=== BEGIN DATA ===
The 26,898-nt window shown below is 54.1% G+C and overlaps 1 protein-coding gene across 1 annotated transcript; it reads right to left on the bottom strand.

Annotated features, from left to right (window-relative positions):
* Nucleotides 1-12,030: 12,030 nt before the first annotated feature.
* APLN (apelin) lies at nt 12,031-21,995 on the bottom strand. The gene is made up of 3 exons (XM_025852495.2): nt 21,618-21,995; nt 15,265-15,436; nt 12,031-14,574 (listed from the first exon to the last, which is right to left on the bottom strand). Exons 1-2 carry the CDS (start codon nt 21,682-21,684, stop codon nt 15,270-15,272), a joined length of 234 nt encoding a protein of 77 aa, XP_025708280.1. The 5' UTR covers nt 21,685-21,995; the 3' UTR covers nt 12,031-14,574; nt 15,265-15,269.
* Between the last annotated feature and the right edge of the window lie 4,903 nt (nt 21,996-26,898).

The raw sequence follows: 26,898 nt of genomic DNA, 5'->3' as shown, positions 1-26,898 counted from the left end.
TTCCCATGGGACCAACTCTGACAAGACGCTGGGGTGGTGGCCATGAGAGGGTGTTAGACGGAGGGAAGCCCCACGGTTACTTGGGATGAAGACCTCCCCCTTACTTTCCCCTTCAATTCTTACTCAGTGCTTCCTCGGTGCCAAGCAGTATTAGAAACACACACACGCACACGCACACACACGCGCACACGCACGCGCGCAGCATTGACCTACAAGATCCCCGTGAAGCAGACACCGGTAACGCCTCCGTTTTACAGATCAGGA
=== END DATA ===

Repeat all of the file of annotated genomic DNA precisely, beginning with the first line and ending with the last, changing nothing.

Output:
The 26,898-nt window shown below is 54.1% G+C and overlaps 1 protein-coding gene across 1 annotated transcript; it reads right to left on the bottom strand.

Annotated features, from left to right (window-relative positions):
* Nucleotides 1-12,030: 12,030 nt before the first annotated feature.
* APLN (apelin) lies at nt 12,031-21,995 on the bottom strand. The gene is made up of 3 exons (XM_025852495.2): nt 21,618-21,995; nt 15,265-15,436; nt 12,031-14,574 (listed from the first exon to the last, which is right to left on the bottom strand). Exons 1-2 carry the CDS (start codon nt 21,682-21,684, stop codon nt 15,270-15,272), a joined length of 234 nt encoding a protein of 77 aa, XP_025708280.1. The 5' UTR covers nt 21,685-21,995; the 3' UTR covers nt 12,031-14,574; nt 15,265-15,269.
* Between the last annotated feature and the right edge of the window lie 4,903 nt (nt 21,996-26,898).

The raw sequence follows: 26,898 nt of genomic DNA, 5'->3' as shown, positions 1-26,898 counted from the left end.
TTCCCATGGGACCAACTCTGACAAGACGCTGGGGTGGTGGCCATGAGAGGGTGTTAGACGGAGGGAAGCCCCACGGTTACTTGGGATGAAGACCTCCCCCTTACTTTCCCCTTCAATTCTTACTCAGTGCTTCCTCGGTGCCAAGCAGTATTAGAAACACACACACGCACACGCACACACACGCGCACACGCACGCGCGCAGCATTGACCTACAAGATCCCCGTGAAGCAGACACCGGTAACGCCTCCGTTTTACAGATCAGGA